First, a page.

Investigation of systemic folate status, impact of alcohol intake and levels of DNA damage in mononuclear cells of breast cancer patients

M. M.I. Hussien, H. McNulty, N. Armstrong, P. G. Johnston, R. A.J. Spence, Y. Barnett

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Folate is required for DNA synthesis, repair and methylation. Low folate status has been implicated in carcinogenesis, possibly as a result of higher rate of genetic damage. The aim of this study is to compare folate status and levels of DNA damage between breast cancer and benign breast disease control patients. Fasting blood samples from 64 histologically confirmed untreated breast cancer patients (mean age 57 years) and 30 benign breast disease control patients (mean age 51 years) were obtained. Red cell folate (RCF) and plasma homocysteine were measured. Mononuclear cells (MNC) were isolated for genetic damage analysis using the basic alkaline comet assay. Results are expressed as tail moment. Data were log transformed as appropriate before analysis for normalisation purposes. The geometric mean (95% confidence interval) of RCF (ng mT-) in breast cancer patients was 339.07 (333.3-404.6) vs 379.5 (335.8-505.2) in control patients (P = 0.24). Corresponding plasma homocysteine concentrations (μmoll-1) were 11.9 (10.6-16.4) vs 10.1 (9.3-11.9) (P = 0.073), respectively. The mean tail moment (s.d.) of DNA damage in MNC of breast cancer patients detected by the basic comet assay was 1.4 (0.66) vs -0.17 (0.79) in controls (P<0.0001, t-test), the modified comet assay 'endonuclease III (Endo III)' was 1.7 (0.70) vs 0.86 (0.81) (P<0.0001, t-test), and the modified comet assay 'formamidopyrimidine glycosylase (FPG)' was 1.6 (0.62) vs 0.99 (0.94) (P<0.0001, t-test). There was a significant negative correlation between RCF levels and DNA damage detected by modified comet assay 'FPG' (Pearson Correlation Coefficient r2 = -0.26, P = 0.02) and DNA damage was found to be significantly higher in MNC of breast cancer patients compared to benign breast disease control patients. Breast cancer patients tended to have lower RCF levels and higher levels of plasma homocysteine, but these differences were not significant. The study provides preliminary evidence that reduced folate status may be implicated in the aetiology of breast cancer perhaps by increasing the in vivo level of genetic instability.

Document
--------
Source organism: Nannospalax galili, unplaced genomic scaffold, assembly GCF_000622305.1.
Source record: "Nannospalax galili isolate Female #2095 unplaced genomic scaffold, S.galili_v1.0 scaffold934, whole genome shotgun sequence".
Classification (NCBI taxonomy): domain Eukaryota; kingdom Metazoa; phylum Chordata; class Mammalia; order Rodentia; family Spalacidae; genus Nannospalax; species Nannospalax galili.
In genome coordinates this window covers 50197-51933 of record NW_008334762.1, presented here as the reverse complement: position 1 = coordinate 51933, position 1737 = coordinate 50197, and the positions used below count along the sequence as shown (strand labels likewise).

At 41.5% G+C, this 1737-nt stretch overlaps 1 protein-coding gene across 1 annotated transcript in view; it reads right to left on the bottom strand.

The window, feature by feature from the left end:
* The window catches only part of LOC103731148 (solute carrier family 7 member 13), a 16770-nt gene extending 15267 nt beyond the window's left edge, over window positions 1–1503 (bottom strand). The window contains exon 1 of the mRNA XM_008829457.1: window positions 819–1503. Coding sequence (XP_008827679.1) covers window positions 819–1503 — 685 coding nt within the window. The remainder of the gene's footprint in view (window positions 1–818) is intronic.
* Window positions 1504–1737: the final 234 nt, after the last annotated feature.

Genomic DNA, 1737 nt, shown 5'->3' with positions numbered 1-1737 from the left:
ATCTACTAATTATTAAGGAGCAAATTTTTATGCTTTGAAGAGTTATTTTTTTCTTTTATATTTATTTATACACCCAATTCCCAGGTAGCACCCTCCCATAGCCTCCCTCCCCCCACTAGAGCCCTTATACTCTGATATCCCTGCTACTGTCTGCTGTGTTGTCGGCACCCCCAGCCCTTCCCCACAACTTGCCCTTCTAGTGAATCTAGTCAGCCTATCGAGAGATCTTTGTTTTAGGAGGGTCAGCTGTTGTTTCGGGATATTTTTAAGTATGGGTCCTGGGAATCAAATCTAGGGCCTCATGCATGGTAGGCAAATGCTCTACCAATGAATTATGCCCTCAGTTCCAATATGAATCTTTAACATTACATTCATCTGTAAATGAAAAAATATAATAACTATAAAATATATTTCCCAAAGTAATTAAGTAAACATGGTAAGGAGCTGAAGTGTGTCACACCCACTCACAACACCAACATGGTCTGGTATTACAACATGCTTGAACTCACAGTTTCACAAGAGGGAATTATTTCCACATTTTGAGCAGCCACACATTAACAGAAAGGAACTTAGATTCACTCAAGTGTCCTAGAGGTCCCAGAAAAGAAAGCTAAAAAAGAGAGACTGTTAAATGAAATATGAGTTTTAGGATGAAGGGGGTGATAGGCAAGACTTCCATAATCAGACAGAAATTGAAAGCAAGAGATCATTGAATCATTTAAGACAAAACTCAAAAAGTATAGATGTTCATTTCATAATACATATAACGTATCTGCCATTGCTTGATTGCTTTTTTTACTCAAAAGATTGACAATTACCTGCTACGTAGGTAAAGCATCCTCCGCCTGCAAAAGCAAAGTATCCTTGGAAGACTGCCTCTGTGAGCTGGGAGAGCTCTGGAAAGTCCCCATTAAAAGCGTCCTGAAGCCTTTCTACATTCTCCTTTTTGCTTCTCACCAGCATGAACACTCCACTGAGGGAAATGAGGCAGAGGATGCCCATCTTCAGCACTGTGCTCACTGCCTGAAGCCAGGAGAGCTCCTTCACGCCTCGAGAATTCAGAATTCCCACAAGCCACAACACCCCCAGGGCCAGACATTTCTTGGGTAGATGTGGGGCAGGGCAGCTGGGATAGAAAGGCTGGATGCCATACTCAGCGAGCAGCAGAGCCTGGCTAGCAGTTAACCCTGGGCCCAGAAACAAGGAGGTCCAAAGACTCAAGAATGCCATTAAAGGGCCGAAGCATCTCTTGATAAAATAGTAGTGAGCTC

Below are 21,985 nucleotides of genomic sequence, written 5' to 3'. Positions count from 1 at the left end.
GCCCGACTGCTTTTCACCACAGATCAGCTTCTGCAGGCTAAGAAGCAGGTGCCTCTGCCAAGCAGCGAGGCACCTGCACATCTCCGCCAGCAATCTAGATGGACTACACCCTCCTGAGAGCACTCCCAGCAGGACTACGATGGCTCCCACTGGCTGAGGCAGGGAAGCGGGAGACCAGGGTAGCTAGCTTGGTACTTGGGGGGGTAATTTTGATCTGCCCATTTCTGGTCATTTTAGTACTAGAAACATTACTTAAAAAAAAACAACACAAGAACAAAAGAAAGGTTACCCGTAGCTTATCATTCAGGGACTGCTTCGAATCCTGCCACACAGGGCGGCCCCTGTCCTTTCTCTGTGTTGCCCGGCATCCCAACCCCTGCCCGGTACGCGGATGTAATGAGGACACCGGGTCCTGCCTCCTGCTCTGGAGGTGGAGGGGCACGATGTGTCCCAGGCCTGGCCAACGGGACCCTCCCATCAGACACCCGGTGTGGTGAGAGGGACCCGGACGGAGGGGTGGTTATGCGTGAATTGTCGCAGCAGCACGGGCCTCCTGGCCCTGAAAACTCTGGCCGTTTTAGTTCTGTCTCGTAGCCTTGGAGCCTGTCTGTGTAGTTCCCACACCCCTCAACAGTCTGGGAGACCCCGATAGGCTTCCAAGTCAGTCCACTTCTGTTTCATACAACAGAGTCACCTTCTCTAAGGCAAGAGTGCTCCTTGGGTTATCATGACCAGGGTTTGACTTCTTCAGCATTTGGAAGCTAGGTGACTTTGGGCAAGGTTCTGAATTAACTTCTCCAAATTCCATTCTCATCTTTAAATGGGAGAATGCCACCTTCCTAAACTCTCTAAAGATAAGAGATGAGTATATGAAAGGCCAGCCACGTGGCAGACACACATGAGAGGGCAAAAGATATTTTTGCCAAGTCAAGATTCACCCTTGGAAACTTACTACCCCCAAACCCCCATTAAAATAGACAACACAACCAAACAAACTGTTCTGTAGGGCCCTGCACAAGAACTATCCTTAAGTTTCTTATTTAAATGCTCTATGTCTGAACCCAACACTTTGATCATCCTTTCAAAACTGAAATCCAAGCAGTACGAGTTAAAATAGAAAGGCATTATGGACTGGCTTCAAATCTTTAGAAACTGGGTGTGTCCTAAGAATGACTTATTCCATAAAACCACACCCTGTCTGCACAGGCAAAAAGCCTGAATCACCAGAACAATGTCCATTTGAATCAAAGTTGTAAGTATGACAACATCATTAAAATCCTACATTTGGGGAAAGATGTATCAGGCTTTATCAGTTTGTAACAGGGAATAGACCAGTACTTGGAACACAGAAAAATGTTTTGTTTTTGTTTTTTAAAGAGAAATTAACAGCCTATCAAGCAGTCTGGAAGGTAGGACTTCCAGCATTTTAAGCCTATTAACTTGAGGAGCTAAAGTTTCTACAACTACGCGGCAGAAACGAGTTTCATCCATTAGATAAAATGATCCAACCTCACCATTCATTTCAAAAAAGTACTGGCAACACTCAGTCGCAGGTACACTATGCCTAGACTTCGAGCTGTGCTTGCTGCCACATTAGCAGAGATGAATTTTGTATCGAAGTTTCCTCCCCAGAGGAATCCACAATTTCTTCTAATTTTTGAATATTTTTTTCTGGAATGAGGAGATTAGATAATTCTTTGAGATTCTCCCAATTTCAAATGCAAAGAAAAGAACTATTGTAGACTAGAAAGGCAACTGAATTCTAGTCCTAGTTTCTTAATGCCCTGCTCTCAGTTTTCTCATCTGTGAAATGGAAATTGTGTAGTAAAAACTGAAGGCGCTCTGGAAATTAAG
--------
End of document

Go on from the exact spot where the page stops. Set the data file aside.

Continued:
Original languageEnglish
Pages (from-to)1524-1530
Number of pages7
Issue number8
Publication statusPublished - 25 Apr 2005



  • Breast cancer
  • DNA damage
  • Folate

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